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In The Studio: Microphone Techniques To Get Great Electric Guitar Sound
Good starting points for capturing and recording the sound you want...
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Because of its fundamental importance in popular music, the electric guitar is the subject of intense scrutiny and wide differences of opinions. Just what makes a good guitar sound?

Compared to all the subtle and not so subtle sounds that come out of an electric guitar amp, fidelity judgments of vocal sounds are easy to make!

With good knowledge of the different guitar and amplifier sonic capabilities, coupled with good microphone techniques,we can achieve the ultimate guitar sound that “fits” the guitar part, song and production genre.

A good guitar sound starts with a good player with the right amp and guitar all working together. It’s unrealistic to rely on an engineer to make poor gear sound wonderful in the control room. Microphone choices and miking techniques are good starting points for capturing and recording electric guitar amp sound.

Microphone Selection
Microphone choice (for me) is as big a part of the guitar amp’s recorded sound as the amp and guitar used, volume played and player choice, because the mic type and placement will greatly influence the player’s performance and tone.

Dynamics
The Shure SM57 cardioid dynamic is the most common microphone used to record electric guitar. This started back when all the more expensive microphones had already been used in big tracking sessions. Engineers were left with the “lowly” SM57 to handle those loud, cranky, noisy guitar amps.

But it turns out that the SM57 is perfect for the task; its frequency response, originally tailored for speaking, matches the mid-range “voice” qualities of the guitar. Italso has a compression effect on loud sounds - it squashes nicely, facilitating the engineer’s job of maintaining consistent recording levels.

You’ll see engineers push a SM57 right into the grill cloth of an amp cabinet, taking advantage of the proximity effect, which boosts low frequencies when the mic is placed close to a sound source. The SM57 locks in a certain “size” for the electric guitar, maintaining its appropriate place in the mix without additional EQ or compression.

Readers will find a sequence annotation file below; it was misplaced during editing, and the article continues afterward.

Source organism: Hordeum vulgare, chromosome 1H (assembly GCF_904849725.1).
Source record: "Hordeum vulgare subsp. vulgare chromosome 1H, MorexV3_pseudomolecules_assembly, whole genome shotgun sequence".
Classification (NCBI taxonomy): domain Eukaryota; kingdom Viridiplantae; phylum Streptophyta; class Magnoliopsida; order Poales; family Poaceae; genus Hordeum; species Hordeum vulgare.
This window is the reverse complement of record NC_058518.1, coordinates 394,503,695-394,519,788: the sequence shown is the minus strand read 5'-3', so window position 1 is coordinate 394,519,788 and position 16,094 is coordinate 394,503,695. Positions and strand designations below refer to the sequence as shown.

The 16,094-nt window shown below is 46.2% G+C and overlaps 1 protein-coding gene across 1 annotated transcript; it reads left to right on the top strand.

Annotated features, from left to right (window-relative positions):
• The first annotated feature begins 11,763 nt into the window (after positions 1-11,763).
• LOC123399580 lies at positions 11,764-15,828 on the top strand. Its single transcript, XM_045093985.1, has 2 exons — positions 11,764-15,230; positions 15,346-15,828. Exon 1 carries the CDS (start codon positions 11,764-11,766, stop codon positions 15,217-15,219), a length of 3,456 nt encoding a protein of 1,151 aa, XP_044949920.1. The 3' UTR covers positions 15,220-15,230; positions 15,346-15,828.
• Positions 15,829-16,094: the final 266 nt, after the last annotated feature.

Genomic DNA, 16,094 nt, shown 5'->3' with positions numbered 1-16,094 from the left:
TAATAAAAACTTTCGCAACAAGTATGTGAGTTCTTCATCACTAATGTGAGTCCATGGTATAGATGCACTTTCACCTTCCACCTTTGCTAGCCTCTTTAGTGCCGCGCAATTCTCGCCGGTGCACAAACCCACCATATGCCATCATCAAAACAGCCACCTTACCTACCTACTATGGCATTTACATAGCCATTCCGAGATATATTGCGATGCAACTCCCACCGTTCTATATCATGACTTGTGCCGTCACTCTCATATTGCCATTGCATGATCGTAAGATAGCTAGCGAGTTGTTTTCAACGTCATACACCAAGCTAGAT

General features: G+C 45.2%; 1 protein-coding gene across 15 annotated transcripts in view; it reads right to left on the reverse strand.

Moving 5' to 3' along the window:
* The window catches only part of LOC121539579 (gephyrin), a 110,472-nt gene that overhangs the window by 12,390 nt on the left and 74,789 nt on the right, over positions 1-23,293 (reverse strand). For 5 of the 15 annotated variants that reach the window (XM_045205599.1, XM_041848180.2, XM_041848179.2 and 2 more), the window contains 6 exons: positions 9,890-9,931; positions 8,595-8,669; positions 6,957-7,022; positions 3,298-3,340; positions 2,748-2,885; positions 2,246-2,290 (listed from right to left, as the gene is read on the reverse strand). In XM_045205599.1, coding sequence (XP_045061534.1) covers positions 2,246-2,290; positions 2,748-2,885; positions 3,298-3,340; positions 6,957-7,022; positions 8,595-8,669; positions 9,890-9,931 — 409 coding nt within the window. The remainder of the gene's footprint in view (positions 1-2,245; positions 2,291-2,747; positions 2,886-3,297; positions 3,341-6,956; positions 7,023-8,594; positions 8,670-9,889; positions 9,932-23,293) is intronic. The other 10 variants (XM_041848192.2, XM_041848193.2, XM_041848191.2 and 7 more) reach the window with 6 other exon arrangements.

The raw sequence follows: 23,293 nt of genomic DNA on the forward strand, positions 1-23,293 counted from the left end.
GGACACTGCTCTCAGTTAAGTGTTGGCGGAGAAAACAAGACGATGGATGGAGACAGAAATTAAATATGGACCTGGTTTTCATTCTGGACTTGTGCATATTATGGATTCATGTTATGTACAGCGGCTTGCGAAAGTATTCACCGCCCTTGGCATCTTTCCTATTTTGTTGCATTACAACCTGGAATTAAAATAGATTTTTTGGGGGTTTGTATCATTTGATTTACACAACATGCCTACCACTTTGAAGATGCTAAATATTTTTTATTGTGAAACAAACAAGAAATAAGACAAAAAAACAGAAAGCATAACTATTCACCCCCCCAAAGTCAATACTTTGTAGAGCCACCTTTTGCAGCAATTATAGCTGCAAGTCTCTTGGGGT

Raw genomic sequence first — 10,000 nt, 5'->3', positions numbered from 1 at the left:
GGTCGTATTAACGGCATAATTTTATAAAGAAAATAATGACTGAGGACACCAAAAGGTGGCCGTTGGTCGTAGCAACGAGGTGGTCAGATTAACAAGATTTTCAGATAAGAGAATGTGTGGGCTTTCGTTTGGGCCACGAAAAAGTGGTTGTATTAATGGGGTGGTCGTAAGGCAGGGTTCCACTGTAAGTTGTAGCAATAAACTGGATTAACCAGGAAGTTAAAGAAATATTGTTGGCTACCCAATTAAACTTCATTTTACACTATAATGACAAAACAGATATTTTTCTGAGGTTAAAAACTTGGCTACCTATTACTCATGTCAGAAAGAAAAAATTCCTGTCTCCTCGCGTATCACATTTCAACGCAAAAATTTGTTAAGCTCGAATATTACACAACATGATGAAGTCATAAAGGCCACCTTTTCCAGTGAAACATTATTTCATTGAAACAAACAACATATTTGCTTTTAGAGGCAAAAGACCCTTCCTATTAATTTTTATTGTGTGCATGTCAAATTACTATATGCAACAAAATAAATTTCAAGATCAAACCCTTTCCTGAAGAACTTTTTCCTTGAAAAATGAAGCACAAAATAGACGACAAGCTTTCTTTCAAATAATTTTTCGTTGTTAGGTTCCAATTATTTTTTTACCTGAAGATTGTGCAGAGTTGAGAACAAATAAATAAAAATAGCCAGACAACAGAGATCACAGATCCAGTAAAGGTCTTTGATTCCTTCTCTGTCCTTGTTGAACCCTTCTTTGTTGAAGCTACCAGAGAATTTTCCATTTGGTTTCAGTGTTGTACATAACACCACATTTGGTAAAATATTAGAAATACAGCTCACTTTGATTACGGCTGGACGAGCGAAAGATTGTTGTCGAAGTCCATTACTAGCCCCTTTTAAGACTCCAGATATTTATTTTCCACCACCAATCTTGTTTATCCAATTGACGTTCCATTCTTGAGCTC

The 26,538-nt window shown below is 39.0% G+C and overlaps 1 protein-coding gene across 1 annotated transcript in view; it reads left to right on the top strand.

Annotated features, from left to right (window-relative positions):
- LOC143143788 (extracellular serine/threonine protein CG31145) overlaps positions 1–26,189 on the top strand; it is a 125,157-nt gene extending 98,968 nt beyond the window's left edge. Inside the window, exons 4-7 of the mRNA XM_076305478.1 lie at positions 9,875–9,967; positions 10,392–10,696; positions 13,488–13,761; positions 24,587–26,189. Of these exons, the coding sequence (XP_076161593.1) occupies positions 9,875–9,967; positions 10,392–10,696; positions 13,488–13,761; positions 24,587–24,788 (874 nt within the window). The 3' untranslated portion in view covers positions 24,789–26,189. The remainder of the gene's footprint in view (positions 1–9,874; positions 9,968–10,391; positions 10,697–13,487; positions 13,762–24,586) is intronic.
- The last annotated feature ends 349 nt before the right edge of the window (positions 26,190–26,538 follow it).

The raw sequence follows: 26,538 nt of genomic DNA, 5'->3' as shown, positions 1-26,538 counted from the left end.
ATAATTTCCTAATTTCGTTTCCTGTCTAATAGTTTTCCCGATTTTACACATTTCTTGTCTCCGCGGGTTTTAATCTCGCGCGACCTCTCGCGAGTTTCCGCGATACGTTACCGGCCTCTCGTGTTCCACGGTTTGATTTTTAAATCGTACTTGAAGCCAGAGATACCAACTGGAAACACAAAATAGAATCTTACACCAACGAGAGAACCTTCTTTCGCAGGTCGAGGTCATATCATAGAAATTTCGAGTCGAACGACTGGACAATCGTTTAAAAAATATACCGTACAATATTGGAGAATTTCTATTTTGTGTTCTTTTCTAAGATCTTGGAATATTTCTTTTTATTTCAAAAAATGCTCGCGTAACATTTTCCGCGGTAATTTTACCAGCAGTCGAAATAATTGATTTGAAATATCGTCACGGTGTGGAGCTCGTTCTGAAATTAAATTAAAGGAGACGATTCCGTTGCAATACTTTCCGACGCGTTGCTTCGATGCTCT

The Sennheiser MD 421U cardioid dynamic is also popular, offering a wider frequency response (more high and low frequencies) than the SM57. A five-position rotary switch adjusts the frequency response from the flat position, called M (for music), all the way to the contoured S (for speech).

Generally, I find the 421 brighter with less of the compression effect than the SM57. These mics are also more directional, which is important for isolating the sound coming from one speaker in a multi-speaker cabinet.

Condensers
Condenser microphones also work great, but care must to taken to not get an overly bright sound. Your guitar player might complain that his amp sounds brighter than usual (compared to a SM57) and feel he must readjust his recording knob settings. As a result, I place them further away from the speakers.

Figure 1, click to enlarge (Photos Courtesy Of The Oliver Leiber Collection)

Figure 1 shows a Shure KSM44 condenser about 20 inches from a 1960s vintage straight Marshall 4X10 cab. (I was auditioning the three cabinets in the picture).

Condensers pick up more low frequencies from the amp, and this may or may not be a good thing. Pushing a lot of air might work in a heavy metal track, but it also might be inappropriate for a lighter pop song.

I’ve also noticed certain condensers sometimes add distortion when close-miking extremely loud amps. Occasionally, the metal wind screen can get loose and vibrates. Always use the attenuator pad and maybe the low frequency roll-off. The Neumann U 87 and U-47FET, Shure KSM44 and Audio-Technica AT4041 are all good choices.


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